Data Breach Hits Former TWC Customers

Impact minimal, but company urges MyTWC app users to change log-on info

Charter Communications acknowledged a data breach where about 4 million records containing personal information on former Time Warner Cable customers were left unsecured on a cloud server last month. And though the parent company said there is no evidence that the data has been used against former TWC customers, it urged subscribers with the MyTWC app to change their user names and passwords to minimize any risk.

According to tech website Gizmodo, the breach was discovery by the Kromtech Security Center, which was investigating an unrelated security breach at World Wrestling Entertainment. Apparently, BroadSoft, a TWC vendor, left the records on an Amazon Web Services server without a password on Aug. 24.

According to Gizmodo, not all of the records contained information on specific customers and some of the data was duplicative, meaning the security glitch probably involved less than 4 million customers. Charter, which purchased Time Warner Cable last year, has about 17 million customers.

But the tech website said the leaked data did include information like usernames, email addresses, device serial numbers and financial transaction information. The site said it did not appear that any Social Security numbers or credit card information was exposed.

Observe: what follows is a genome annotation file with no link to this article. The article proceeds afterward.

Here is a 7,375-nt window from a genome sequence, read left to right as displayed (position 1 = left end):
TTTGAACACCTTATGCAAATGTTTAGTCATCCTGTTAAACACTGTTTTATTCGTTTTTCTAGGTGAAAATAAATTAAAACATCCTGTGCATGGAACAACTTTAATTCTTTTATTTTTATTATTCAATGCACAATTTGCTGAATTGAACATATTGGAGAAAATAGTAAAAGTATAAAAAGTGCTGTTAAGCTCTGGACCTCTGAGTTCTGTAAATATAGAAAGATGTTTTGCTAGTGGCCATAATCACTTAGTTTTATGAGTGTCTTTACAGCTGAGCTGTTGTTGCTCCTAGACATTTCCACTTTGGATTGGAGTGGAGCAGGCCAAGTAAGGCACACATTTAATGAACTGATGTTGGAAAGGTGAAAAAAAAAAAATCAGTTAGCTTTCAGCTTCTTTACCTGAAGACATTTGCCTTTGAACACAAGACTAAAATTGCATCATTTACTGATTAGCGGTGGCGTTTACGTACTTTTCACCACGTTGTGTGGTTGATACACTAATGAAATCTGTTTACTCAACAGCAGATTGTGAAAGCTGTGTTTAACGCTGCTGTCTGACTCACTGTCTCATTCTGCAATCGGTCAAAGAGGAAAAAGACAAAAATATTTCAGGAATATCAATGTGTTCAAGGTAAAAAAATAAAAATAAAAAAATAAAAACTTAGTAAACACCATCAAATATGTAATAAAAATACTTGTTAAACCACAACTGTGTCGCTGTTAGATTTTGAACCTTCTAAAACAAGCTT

“A vendor has notified us that certain non-financial information of legacy Time Warner Cable customers who used the MyTWC app became potentially visible by external sources,” Charter said in a statement. “Upon discovery, the information was removed immediately by the vendor, and we are currently investigating this incident with them. There is no indication that any Charter systems were impacted. As a general security measure, we encourage customers who used the MyTWC app to change their user names and passwords. Protecting customer privacy is of the utmost importance to us. We apologize for the frustration and anxiety this causes, and will communicate directly to customers if their information was involved in this incident.”




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